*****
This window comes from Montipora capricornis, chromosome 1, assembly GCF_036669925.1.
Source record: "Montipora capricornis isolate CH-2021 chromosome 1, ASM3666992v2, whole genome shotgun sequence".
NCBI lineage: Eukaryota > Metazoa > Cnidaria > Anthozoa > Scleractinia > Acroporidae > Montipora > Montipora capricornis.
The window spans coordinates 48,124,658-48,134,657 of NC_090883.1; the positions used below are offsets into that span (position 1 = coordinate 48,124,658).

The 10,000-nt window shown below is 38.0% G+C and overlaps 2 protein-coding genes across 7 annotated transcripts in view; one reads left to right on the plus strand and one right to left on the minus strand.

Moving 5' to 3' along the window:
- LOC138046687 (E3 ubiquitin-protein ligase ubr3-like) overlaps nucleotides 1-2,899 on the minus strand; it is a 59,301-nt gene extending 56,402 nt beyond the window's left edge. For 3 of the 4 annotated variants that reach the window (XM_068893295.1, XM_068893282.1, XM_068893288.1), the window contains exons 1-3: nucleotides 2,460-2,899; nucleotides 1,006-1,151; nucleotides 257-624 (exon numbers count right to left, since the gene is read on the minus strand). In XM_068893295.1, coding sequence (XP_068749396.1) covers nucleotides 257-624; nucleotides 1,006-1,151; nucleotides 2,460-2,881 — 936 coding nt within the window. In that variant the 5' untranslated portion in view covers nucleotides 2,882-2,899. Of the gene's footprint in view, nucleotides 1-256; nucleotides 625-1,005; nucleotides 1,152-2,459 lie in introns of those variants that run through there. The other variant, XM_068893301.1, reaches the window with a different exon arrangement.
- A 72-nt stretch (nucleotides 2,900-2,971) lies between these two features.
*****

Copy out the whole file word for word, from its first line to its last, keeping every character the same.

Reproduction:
This window comes from Montipora capricornis, chromosome 1, assembly GCF_036669925.1.
Source record: "Montipora capricornis isolate CH-2021 chromosome 1, ASM3666992v2, whole genome shotgun sequence".
NCBI lineage: Eukaryota > Metazoa > Cnidaria > Anthozoa > Scleractinia > Acroporidae > Montipora > Montipora capricornis.
The window spans coordinates 48,124,658-48,134,657 of NC_090883.1; the positions used below are offsets into that span (position 1 = coordinate 48,124,658).

The 10,000-nt window shown below is 38.0% G+C and overlaps 2 protein-coding genes across 7 annotated transcripts in view; one reads left to right on the plus strand and one right to left on the minus strand.

Moving 5' to 3' along the window:
- LOC138046687 (E3 ubiquitin-protein ligase ubr3-like) overlaps nucleotides 1-2,899 on the minus strand; it is a 59,301-nt gene extending 56,402 nt beyond the window's left edge. For 3 of the 4 annotated variants that reach the window (XM_068893295.1, XM_068893282.1, XM_068893288.1), the window contains exons 1-3: nucleotides 2,460-2,899; nucleotides 1,006-1,151; nucleotides 257-624 (exon numbers count right to left, since the gene is read on the minus strand). In XM_068893295.1, coding sequence (XP_068749396.1) covers nucleotides 257-624; nucleotides 1,006-1,151; nucleotides 2,460-2,881 — 936 coding nt within the window. In that variant the 5' untranslated portion in view covers nucleotides 2,882-2,899. Of the gene's footprint in view, nucleotides 1-256; nucleotides 625-1,005; nucleotides 1,152-2,459 lie in introns of those variants that run through there. The other variant, XM_068893301.1, reaches the window with a different exon arrangement.
- A 72-nt stretch (nucleotides 2,900-2,971) lies between these two features.